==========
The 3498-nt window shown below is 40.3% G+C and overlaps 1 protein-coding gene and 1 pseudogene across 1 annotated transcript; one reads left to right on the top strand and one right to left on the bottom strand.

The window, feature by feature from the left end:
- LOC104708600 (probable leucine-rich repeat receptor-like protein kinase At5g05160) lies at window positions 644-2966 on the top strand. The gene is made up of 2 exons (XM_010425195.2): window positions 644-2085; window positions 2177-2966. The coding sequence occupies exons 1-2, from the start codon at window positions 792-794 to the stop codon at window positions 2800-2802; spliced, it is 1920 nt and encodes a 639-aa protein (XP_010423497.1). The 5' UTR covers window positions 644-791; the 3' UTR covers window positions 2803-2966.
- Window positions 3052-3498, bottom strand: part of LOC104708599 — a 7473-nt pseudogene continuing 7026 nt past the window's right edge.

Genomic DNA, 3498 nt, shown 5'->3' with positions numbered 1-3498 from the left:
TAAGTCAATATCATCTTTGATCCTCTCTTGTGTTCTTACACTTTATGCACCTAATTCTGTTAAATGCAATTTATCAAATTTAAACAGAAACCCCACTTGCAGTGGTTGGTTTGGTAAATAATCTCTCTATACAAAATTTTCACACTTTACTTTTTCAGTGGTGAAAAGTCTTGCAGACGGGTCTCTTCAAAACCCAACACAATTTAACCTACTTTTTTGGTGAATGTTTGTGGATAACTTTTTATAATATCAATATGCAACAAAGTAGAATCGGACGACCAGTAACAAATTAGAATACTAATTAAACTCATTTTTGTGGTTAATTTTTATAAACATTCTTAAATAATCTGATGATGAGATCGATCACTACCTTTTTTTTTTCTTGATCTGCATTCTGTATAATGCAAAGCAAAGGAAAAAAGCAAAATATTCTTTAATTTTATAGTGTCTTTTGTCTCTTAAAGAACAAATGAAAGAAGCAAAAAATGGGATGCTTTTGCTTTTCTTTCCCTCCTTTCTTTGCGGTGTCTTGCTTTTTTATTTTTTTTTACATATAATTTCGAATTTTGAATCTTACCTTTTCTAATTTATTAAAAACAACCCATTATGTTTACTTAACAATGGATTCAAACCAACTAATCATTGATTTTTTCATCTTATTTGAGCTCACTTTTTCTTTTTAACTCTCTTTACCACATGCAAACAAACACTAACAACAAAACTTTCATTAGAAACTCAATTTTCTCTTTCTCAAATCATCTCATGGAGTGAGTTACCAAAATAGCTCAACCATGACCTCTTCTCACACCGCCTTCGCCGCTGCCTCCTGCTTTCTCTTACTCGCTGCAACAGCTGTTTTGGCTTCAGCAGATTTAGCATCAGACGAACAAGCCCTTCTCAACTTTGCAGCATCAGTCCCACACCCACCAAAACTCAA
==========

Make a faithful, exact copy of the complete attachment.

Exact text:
The 3498-nt window shown below is 40.3% G+C and overlaps 1 protein-coding gene and 1 pseudogene across 1 annotated transcript; one reads left to right on the top strand and one right to left on the bottom strand.

The window, feature by feature from the left end:
- LOC104708600 (probable leucine-rich repeat receptor-like protein kinase At5g05160) lies at window positions 644-2966 on the top strand. The gene is made up of 2 exons (XM_010425195.2): window positions 644-2085; window positions 2177-2966. The coding sequence occupies exons 1-2, from the start codon at window positions 792-794 to the stop codon at window positions 2800-2802; spliced, it is 1920 nt and encodes a 639-aa protein (XP_010423497.1). The 5' UTR covers window positions 644-791; the 3' UTR covers window positions 2803-2966.
- Window positions 3052-3498, bottom strand: part of LOC104708599 — a 7473-nt pseudogene continuing 7026 nt past the window's right edge.

Genomic DNA, 3498 nt, shown 5'->3' with positions numbered 1-3498 from the left:
TAAGTCAATATCATCTTTGATCCTCTCTTGTGTTCTTACACTTTATGCACCTAATTCTGTTAAATGCAATTTATCAAATTTAAACAGAAACCCCACTTGCAGTGGTTGGTTTGGTAAATAATCTCTCTATACAAAATTTTCACACTTTACTTTTTCAGTGGTGAAAAGTCTTGCAGACGGGTCTCTTCAAAACCCAACACAATTTAACCTACTTTTTTGGTGAATGTTTGTGGATAACTTTTTATAATATCAATATGCAACAAAGTAGAATCGGACGACCAGTAACAAATTAGAATACTAATTAAACTCATTTTTGTGGTTAATTTTTATAAACATTCTTAAATAATCTGATGATGAGATCGATCACTACCTTTTTTTTTTCTTGATCTGCATTCTGTATAATGCAAAGCAAAGGAAAAAAGCAAAATATTCTTTAATTTTATAGTGTCTTTTGTCTCTTAAAGAACAAATGAAAGAAGCAAAAAATGGGATGCTTTTGCTTTTCTTTCCCTCCTTTCTTTGCGGTGTCTTGCTTTTTTATTTTTTTTTACATATAATTTCGAATTTTGAATCTTACCTTTTCTAATTTATTAAAAACAACCCATTATGTTTACTTAACAATGGATTCAAACCAACTAATCATTGATTTTTTCATCTTATTTGAGCTCACTTTTTCTTTTTAACTCTCTTTACCACATGCAAACAAACACTAACAACAAAACTTTCATTAGAAACTCAATTTTCTCTTTCTCAAATCATCTCATGGAGTGAGTTACCAAAATAGCTCAACCATGACCTCTTCTCACACCGCCTTCGCCGCTGCCTCCTGCTTTCTCTTACTCGCTGCAACAGCTGTTTTGGCTTCAGCAGATTTAGCATCAGACGAACAAGCCCTTCTCAACTTTGCAGCATCAGTCCCACACCCACCAAAACTCAA